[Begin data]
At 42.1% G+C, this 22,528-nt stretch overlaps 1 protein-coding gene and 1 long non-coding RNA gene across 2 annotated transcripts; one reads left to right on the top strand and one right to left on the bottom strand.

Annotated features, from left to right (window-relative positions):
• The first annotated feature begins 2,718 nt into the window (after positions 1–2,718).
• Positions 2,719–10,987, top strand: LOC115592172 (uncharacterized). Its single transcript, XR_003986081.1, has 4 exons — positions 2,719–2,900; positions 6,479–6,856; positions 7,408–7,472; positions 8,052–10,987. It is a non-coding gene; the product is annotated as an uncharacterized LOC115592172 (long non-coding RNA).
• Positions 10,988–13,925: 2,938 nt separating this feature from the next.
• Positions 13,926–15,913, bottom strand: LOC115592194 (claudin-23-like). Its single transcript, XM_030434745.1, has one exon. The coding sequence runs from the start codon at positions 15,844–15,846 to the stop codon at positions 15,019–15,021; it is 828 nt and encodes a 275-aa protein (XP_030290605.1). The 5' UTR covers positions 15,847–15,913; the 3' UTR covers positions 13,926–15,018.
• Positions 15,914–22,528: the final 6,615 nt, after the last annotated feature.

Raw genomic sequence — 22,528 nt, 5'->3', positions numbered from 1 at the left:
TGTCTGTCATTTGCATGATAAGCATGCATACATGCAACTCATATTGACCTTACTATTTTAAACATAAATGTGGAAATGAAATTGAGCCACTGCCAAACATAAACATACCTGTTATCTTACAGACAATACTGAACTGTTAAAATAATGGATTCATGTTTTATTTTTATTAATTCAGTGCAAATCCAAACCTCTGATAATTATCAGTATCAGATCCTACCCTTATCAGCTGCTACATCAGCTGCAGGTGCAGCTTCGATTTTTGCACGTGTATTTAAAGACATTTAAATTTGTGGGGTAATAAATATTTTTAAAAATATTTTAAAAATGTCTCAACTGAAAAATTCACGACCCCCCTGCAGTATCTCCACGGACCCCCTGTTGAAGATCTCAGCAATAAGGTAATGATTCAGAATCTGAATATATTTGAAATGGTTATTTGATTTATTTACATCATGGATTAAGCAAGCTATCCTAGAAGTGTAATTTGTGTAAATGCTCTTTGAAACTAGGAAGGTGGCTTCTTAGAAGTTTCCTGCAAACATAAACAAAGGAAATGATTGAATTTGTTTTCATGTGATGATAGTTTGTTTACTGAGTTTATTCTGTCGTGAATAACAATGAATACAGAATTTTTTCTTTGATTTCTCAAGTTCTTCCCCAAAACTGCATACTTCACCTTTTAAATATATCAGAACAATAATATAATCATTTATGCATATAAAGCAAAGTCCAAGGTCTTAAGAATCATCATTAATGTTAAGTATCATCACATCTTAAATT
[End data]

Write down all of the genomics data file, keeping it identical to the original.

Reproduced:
At 42.1% G+C, this 22,528-nt stretch overlaps 1 protein-coding gene and 1 long non-coding RNA gene across 2 annotated transcripts; one reads left to right on the top strand and one right to left on the bottom strand.

Annotated features, from left to right (window-relative positions):
• The first annotated feature begins 2,718 nt into the window (after positions 1–2,718).
• Positions 2,719–10,987, top strand: LOC115592172 (uncharacterized). Its single transcript, XR_003986081.1, has 4 exons — positions 2,719–2,900; positions 6,479–6,856; positions 7,408–7,472; positions 8,052–10,987. It is a non-coding gene; the product is annotated as an uncharacterized LOC115592172 (long non-coding RNA).
• Positions 10,988–13,925: 2,938 nt separating this feature from the next.
• Positions 13,926–15,913, bottom strand: LOC115592194 (claudin-23-like). Its single transcript, XM_030434745.1, has one exon. The coding sequence runs from the start codon at positions 15,844–15,846 to the stop codon at positions 15,019–15,021; it is 828 nt and encodes a 275-aa protein (XP_030290605.1). The 5' UTR covers positions 15,847–15,913; the 3' UTR covers positions 13,926–15,018.
• Positions 15,914–22,528: the final 6,615 nt, after the last annotated feature.

Raw genomic sequence — 22,528 nt, 5'->3', positions numbered from 1 at the left:
TGTCTGTCATTTGCATGATAAGCATGCATACATGCAACTCATATTGACCTTACTATTTTAAACATAAATGTGGAAATGAAATTGAGCCACTGCCAAACATAAACATACCTGTTATCTTACAGACAATACTGAACTGTTAAAATAATGGATTCATGTTTTATTTTTATTAATTCAGTGCAAATCCAAACCTCTGATAATTATCAGTATCAGATCCTACCCTTATCAGCTGCTACATCAGCTGCAGGTGCAGCTTCGATTTTTGCACGTGTATTTAAAGACATTTAAATTTGTGGGGTAATAAATATTTTTAAAAATATTTTAAAAATGTCTCAACTGAAAAATTCACGACCCCCCTGCAGTATCTCCACGGACCCCCTGTTGAAGATCTCAGCAATAAGGTAATGATTCAGAATCTGAATATATTTGAAATGGTTATTTGATTTATTTACATCATGGATTAAGCAAGCTATCCTAGAAGTGTAATTTGTGTAAATGCTCTTTGAAACTAGGAAGGTGGCTTCTTAGAAGTTTCCTGCAAACATAAACAAAGGAAATGATTGAATTTGTTTTCATGTGATGATAGTTTGTTTACTGAGTTTATTCTGTCGTGAATAACAATGAATACAGAATTTTTTCTTTGATTTCTCAAGTTCTTCCCCAAAACTGCATACTTCACCTTTTAAATATATCAGAACAATAATATAATCATTTATGCATATAAAGCAAAGTCCAAGGTCTTAAGAATCATCATTAATGTTAAGTATCATCACATCTTAAATT